Covering Imperfections In Ourselves and our Children


For we are God’s masterpiece. He has created us anew in Christ Jesus, so we can do the good things he planned for us long ago.”

Ephesians 2:10

Each one is a miracle, a work of art, an expression of the artist God. If I really look at the beauty beyond the irritating moments, I will be in awe of what sweetness God has shared with me. It is simple to see all the flaws in my children, my husband, and myself. And it would be easy for me to take the blame for their failures, since I am their mother, and responsible for training them!

Yet, I am practicing several commitments to help me see each person for who they are inside. And to bring a fresh wind of grace to each moment. 

1. Assume the best about people in your life and choose to love them according to their needs.

My little one is not plotting to make my life miserable by being needy. My little one expresses his needs through crying and whining. It is a grace for me to be patient and seek to bring comfort and grace. Same with my teen. Their motivation in life is not to frustrate me. They are frustrated with life and I am their coach who gets to encourage them through the frustration. My husband is not necessarily mad at me but he is frustrated with the bills, the long hours of work, the things that keep falling apart. 

2. I am asking God to help me see people from his perspective.

I told  my extroverted children that they should not feel bad about being loud and bigger than life--God made them (and me!) that way and he actually liked them as they were as He made them that way. His design was good and  our personalities have a unique purpose. Look at always talking Peter, who Jesus called his "rock." What about David who danced before God with all his might and pleased God through it. Or the "too quiet" child who is timid. Perhaps this gentleness will serve to open the hearts of those needing a gentle, quiet spirit. Look for the good attributes of everyone you meet and affirm them for those great qualities.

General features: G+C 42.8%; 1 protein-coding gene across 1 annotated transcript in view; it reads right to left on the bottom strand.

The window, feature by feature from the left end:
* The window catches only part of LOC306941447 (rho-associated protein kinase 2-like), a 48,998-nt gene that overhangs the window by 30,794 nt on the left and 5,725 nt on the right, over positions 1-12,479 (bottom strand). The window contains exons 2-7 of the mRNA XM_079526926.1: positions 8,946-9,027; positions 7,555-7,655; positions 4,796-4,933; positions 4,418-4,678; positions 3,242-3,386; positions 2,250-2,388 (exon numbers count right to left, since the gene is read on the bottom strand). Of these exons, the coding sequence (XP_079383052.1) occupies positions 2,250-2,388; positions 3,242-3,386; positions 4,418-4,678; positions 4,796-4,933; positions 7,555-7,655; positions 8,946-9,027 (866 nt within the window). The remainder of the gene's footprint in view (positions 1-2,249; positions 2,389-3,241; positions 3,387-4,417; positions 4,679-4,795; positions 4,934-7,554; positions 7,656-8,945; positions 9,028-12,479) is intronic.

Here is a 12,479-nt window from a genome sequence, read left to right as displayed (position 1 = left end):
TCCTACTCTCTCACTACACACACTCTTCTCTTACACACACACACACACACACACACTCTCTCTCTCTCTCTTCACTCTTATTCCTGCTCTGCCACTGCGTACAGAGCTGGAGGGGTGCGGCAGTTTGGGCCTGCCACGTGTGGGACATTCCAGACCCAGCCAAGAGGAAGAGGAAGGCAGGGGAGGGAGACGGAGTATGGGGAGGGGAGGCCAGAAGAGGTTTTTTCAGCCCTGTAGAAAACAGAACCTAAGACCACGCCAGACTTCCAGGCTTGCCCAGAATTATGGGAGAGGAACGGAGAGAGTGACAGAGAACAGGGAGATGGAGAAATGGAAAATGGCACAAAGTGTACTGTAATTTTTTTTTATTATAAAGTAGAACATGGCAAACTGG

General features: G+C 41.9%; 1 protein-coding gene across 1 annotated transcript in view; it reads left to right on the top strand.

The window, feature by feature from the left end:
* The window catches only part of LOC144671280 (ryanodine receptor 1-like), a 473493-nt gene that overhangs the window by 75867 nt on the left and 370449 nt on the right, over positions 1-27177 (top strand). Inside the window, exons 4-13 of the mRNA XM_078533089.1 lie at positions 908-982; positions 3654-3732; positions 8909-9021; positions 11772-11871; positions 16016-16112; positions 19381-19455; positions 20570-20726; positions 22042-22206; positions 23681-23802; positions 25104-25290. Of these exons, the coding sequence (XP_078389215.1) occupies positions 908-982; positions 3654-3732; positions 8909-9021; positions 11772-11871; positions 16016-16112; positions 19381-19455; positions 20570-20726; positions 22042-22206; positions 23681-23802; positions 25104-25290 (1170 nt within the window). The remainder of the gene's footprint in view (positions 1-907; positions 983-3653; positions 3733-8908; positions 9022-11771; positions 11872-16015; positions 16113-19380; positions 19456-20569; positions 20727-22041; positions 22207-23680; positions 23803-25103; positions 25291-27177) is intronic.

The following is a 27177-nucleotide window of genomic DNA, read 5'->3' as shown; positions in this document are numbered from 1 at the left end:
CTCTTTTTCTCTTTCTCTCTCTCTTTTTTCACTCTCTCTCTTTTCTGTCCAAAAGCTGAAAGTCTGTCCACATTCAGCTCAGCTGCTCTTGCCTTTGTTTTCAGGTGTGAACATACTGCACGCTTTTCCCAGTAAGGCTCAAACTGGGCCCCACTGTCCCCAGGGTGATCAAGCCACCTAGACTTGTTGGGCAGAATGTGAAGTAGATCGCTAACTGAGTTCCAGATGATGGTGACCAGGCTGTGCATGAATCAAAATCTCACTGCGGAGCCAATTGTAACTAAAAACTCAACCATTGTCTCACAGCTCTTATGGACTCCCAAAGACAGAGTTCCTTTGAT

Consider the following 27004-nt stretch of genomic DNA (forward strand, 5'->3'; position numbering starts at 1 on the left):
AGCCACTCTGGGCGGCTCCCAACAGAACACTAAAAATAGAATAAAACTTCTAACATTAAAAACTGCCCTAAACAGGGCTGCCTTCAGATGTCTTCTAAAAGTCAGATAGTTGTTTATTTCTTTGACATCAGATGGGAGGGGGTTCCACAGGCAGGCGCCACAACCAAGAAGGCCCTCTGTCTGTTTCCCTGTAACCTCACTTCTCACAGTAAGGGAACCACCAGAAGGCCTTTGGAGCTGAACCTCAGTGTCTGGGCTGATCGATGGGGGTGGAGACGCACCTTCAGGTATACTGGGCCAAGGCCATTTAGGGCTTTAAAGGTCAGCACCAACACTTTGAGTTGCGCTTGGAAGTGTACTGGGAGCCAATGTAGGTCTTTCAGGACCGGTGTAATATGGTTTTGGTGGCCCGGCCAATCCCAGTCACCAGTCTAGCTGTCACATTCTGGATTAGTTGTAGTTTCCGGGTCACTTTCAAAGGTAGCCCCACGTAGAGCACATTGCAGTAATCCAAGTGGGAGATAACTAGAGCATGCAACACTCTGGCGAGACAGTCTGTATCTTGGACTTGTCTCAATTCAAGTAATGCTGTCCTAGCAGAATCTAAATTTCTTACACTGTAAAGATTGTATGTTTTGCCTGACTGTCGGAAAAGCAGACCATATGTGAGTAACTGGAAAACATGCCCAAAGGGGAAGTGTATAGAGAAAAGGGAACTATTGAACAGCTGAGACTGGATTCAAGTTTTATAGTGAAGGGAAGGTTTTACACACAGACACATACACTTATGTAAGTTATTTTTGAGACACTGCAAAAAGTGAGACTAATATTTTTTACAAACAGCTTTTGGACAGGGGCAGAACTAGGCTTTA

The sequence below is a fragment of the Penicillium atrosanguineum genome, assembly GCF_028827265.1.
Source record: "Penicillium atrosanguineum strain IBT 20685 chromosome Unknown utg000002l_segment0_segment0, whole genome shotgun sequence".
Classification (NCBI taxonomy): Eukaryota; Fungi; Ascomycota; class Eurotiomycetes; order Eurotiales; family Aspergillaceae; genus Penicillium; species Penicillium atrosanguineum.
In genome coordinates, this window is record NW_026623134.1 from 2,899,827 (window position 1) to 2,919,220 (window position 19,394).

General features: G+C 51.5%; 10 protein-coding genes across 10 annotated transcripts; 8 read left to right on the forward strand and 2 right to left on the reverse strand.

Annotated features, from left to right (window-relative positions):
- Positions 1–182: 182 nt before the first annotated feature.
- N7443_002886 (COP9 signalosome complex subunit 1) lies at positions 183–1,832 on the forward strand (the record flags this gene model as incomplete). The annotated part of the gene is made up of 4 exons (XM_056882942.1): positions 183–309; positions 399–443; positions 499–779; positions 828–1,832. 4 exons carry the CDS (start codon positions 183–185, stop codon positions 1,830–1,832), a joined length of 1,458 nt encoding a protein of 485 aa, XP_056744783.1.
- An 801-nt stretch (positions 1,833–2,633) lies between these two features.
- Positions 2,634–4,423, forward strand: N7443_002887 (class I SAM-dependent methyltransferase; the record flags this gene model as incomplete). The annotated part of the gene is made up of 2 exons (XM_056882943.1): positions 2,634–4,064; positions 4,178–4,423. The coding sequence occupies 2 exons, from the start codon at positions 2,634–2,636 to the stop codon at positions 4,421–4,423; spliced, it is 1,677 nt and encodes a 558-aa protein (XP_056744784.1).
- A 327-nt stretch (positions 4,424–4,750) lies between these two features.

3. Treat others the way I want to be treated. 

I have lots of moody times. When I am too busy, I become a drill sergeant. When I am depressed, I have darkness and cry. When I am in a hurry, I am impatient. Yet, I sort of want every one in the world to make me an exception, to just understand why I am grumpy and to give me a pass. I want perfect understanding for my hormones and gentle love  and affection with me wins the day. Maybe that is what my others want when they keep exposing their imperfect moods, too. 

I am not talking about not training and not helping your children to learn not to be whiners or complainers. We need to slowly train that out of them. But I am talking about how to understand, how to approach them as I am witnessing these things. I ask, "Is my little one too exhausted to be able to handle life in a mature way? Then I will be patient, cuddle them and put them to bed. Is my teen feeling rejected by his peers? Then he doesn't need more criticism, he needs a friend. Is my husband discouraged by something at work? Maybe he needs a cold drink, a time on the front porch to ease his bad day. 

However, rather than focusing on the bad, it’s more beneficial to focus on faith and the potential someday to be realized after years of praying and seeing God work through the moments I choose to be patient, kind and sympathetic; faith that God can take my honest offering of steadfastness, love and hope and make it into a beautiful legacy.

He will make up for my deficits and I will fill in the cracks for the deficits of those in my life. But in order to be the love, words and caress of Jesus to those in my life, I must relinquish my own needs, for the moment. This relinquishing happens one minute at a time--one detail of my life at a time.But this sort of love will change the course of my family's lives forever.